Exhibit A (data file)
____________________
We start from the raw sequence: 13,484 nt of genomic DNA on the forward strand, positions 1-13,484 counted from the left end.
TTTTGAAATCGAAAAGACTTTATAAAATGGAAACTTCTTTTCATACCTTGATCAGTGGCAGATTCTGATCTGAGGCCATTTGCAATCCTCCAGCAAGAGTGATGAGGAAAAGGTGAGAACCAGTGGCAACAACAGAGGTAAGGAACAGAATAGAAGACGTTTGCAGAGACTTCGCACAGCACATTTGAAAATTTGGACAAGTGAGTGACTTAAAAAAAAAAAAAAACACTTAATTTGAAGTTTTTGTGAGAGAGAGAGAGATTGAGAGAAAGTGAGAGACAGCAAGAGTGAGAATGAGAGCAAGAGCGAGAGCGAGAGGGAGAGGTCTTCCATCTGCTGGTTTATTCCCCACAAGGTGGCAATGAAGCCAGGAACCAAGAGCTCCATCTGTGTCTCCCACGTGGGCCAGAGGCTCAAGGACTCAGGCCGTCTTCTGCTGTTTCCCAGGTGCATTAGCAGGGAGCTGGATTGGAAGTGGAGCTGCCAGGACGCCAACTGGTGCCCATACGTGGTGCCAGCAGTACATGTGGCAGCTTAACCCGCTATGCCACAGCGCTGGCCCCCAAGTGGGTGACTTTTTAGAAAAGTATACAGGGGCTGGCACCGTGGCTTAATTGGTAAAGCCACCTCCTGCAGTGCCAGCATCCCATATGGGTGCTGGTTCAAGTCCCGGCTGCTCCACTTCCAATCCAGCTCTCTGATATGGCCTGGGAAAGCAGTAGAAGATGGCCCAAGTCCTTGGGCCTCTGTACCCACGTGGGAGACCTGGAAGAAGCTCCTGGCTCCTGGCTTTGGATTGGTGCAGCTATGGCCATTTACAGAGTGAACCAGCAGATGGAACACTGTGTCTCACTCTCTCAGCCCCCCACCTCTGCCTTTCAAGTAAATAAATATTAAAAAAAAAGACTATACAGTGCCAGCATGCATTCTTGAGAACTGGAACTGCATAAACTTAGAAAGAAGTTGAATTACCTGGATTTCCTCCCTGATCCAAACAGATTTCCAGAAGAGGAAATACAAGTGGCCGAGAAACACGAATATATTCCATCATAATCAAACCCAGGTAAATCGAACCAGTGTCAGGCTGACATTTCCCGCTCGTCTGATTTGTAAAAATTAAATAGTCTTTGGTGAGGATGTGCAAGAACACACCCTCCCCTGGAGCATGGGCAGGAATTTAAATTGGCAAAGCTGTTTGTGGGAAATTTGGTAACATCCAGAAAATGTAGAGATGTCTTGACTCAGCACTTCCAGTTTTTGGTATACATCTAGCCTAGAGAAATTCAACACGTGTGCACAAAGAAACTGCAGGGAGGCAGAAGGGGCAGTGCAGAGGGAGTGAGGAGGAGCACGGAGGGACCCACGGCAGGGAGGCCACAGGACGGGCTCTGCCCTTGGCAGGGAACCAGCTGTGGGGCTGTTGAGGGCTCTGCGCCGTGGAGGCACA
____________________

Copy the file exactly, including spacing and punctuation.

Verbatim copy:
We start from the raw sequence: 13,484 nt of genomic DNA on the forward strand, positions 1-13,484 counted from the left end.
TTTTGAAATCGAAAAGACTTTATAAAATGGAAACTTCTTTTCATACCTTGATCAGTGGCAGATTCTGATCTGAGGCCATTTGCAATCCTCCAGCAAGAGTGATGAGGAAAAGGTGAGAACCAGTGGCAACAACAGAGGTAAGGAACAGAATAGAAGACGTTTGCAGAGACTTCGCACAGCACATTTGAAAATTTGGACAAGTGAGTGACTTAAAAAAAAAAAAAAACACTTAATTTGAAGTTTTTGTGAGAGAGAGAGAGATTGAGAGAAAGTGAGAGACAGCAAGAGTGAGAATGAGAGCAAGAGCGAGAGCGAGAGGGAGAGGTCTTCCATCTGCTGGTTTATTCCCCACAAGGTGGCAATGAAGCCAGGAACCAAGAGCTCCATCTGTGTCTCCCACGTGGGCCAGAGGCTCAAGGACTCAGGCCGTCTTCTGCTGTTTCCCAGGTGCATTAGCAGGGAGCTGGATTGGAAGTGGAGCTGCCAGGACGCCAACTGGTGCCCATACGTGGTGCCAGCAGTACATGTGGCAGCTTAACCCGCTATGCCACAGCGCTGGCCCCCAAGTGGGTGACTTTTTAGAAAAGTATACAGGGGCTGGCACCGTGGCTTAATTGGTAAAGCCACCTCCTGCAGTGCCAGCATCCCATATGGGTGCTGGTTCAAGTCCCGGCTGCTCCACTTCCAATCCAGCTCTCTGATATGGCCTGGGAAAGCAGTAGAAGATGGCCCAAGTCCTTGGGCCTCTGTACCCACGTGGGAGACCTGGAAGAAGCTCCTGGCTCCTGGCTTTGGATTGGTGCAGCTATGGCCATTTACAGAGTGAACCAGCAGATGGAACACTGTGTCTCACTCTCTCAGCCCCCCACCTCTGCCTTTCAAGTAAATAAATATTAAAAAAAAAGACTATACAGTGCCAGCATGCATTCTTGAGAACTGGAACTGCATAAACTTAGAAAGAAGTTGAATTACCTGGATTTCCTCCCTGATCCAAACAGATTTCCAGAAGAGGAAATACAAGTGGCCGAGAAACACGAATATATTCCATCATAATCAAACCCAGGTAAATCGAACCAGTGTCAGGCTGACATTTCCCGCTCGTCTGATTTGTAAAAATTAAATAGTCTTTGGTGAGGATGTGCAAGAACACACCCTCCCCTGGAGCATGGGCAGGAATTTAAATTGGCAAAGCTGTTTGTGGGAAATTTGGTAACATCCAGAAAATGTAGAGATGTCTTGACTCAGCACTTCCAGTTTTTGGTATACATCTAGCCTAGAGAAATTCAACACGTGTGCACAAAGAAACTGCAGGGAGGCAGAAGGGGCAGTGCAGAGGGAGTGAGGAGGAGCACGGAGGGACCCACGGCAGGGAGGCCACAGGACGGGCTCTGCCCTTGGCAGGGAACCAGCTGTGGGGCTGTTGAGGGCTCTGCGCCGTGGAGGCACA